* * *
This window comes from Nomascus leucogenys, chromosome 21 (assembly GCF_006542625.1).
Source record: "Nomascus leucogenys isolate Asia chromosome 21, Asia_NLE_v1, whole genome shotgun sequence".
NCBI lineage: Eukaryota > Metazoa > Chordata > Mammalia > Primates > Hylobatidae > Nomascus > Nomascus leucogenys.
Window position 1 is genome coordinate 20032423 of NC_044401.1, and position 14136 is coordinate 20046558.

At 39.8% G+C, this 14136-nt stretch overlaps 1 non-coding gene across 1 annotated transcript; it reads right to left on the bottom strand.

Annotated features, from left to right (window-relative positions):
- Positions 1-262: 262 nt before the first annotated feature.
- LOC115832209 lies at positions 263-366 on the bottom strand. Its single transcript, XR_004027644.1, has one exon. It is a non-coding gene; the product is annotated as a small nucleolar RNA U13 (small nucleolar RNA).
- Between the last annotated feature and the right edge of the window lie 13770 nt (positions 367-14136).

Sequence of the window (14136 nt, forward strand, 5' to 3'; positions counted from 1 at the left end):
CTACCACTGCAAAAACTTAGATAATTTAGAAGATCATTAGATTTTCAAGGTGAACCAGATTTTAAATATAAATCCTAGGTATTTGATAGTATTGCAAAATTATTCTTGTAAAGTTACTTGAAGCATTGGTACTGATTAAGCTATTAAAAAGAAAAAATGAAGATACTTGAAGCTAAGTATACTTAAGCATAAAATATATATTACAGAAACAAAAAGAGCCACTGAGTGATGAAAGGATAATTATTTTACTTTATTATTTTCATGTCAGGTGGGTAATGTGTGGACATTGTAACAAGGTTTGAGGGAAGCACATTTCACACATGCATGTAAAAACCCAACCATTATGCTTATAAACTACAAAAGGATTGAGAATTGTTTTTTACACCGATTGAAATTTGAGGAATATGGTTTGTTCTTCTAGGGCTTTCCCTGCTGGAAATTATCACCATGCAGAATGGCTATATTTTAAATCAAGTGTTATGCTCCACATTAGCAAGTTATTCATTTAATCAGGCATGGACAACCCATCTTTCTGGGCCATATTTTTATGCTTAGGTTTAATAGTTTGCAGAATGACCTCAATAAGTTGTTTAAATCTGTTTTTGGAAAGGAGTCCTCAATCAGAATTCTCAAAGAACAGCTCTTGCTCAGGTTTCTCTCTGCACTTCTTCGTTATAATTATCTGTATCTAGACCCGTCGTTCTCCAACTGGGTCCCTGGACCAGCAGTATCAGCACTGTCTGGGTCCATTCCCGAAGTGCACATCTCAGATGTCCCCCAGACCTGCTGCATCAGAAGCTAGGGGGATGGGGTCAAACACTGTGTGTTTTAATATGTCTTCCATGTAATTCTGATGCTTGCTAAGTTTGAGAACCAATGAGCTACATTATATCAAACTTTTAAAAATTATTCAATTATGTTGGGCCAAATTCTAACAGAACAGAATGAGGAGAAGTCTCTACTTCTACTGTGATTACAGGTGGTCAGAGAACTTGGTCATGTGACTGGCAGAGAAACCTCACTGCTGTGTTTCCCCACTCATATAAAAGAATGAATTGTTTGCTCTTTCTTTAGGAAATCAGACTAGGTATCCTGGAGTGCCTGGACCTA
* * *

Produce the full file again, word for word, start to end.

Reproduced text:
This window comes from Nomascus leucogenys, chromosome 21 (assembly GCF_006542625.1).
Source record: "Nomascus leucogenys isolate Asia chromosome 21, Asia_NLE_v1, whole genome shotgun sequence".
NCBI lineage: Eukaryota > Metazoa > Chordata > Mammalia > Primates > Hylobatidae > Nomascus > Nomascus leucogenys.
Window position 1 is genome coordinate 20032423 of NC_044401.1, and position 14136 is coordinate 20046558.

At 39.8% G+C, this 14136-nt stretch overlaps 1 non-coding gene across 1 annotated transcript; it reads right to left on the bottom strand.

Annotated features, from left to right (window-relative positions):
- Positions 1-262: 262 nt before the first annotated feature.
- LOC115832209 lies at positions 263-366 on the bottom strand. Its single transcript, XR_004027644.1, has one exon. It is a non-coding gene; the product is annotated as a small nucleolar RNA U13 (small nucleolar RNA).
- Between the last annotated feature and the right edge of the window lie 13770 nt (positions 367-14136).

Sequence of the window (14136 nt, forward strand, 5' to 3'; positions counted from 1 at the left end):
CTACCACTGCAAAAACTTAGATAATTTAGAAGATCATTAGATTTTCAAGGTGAACCAGATTTTAAATATAAATCCTAGGTATTTGATAGTATTGCAAAATTATTCTTGTAAAGTTACTTGAAGCATTGGTACTGATTAAGCTATTAAAAAGAAAAAATGAAGATACTTGAAGCTAAGTATACTTAAGCATAAAATATATATTACAGAAACAAAAAGAGCCACTGAGTGATGAAAGGATAATTATTTTACTTTATTATTTTCATGTCAGGTGGGTAATGTGTGGACATTGTAACAAGGTTTGAGGGAAGCACATTTCACACATGCATGTAAAAACCCAACCATTATGCTTATAAACTACAAAAGGATTGAGAATTGTTTTTTACACCGATTGAAATTTGAGGAATATGGTTTGTTCTTCTAGGGCTTTCCCTGCTGGAAATTATCACCATGCAGAATGGCTATATTTTAAATCAAGTGTTATGCTCCACATTAGCAAGTTATTCATTTAATCAGGCATGGACAACCCATCTTTCTGGGCCATATTTTTATGCTTAGGTTTAATAGTTTGCAGAATGACCTCAATAAGTTGTTTAAATCTGTTTTTGGAAAGGAGTCCTCAATCAGAATTCTCAAAGAACAGCTCTTGCTCAGGTTTCTCTCTGCACTTCTTCGTTATAATTATCTGTATCTAGACCCGTCGTTCTCCAACTGGGTCCCTGGACCAGCAGTATCAGCACTGTCTGGGTCCATTCCCGAAGTGCACATCTCAGATGTCCCCCAGACCTGCTGCATCAGAAGCTAGGGGGATGGGGTCAAACACTGTGTGTTTTAATATGTCTTCCATGTAATTCTGATGCTTGCTAAGTTTGAGAACCAATGAGCTACATTATATCAAACTTTTAAAAATTATTCAATTATGTTGGGCCAAATTCTAACAGAACAGAATGAGGAGAAGTCTCTACTTCTACTGTGATTACAGGTGGTCAGAGAACTTGGTCATGTGACTGGCAGAGAAACCTCACTGCTGTGTTTCCCCACTCATATAAAAGAATGAATTGTTTGCTCTTTCTTTAGGAAATCAGACTAGGTATCCTGGAGTGCCTGGACCTA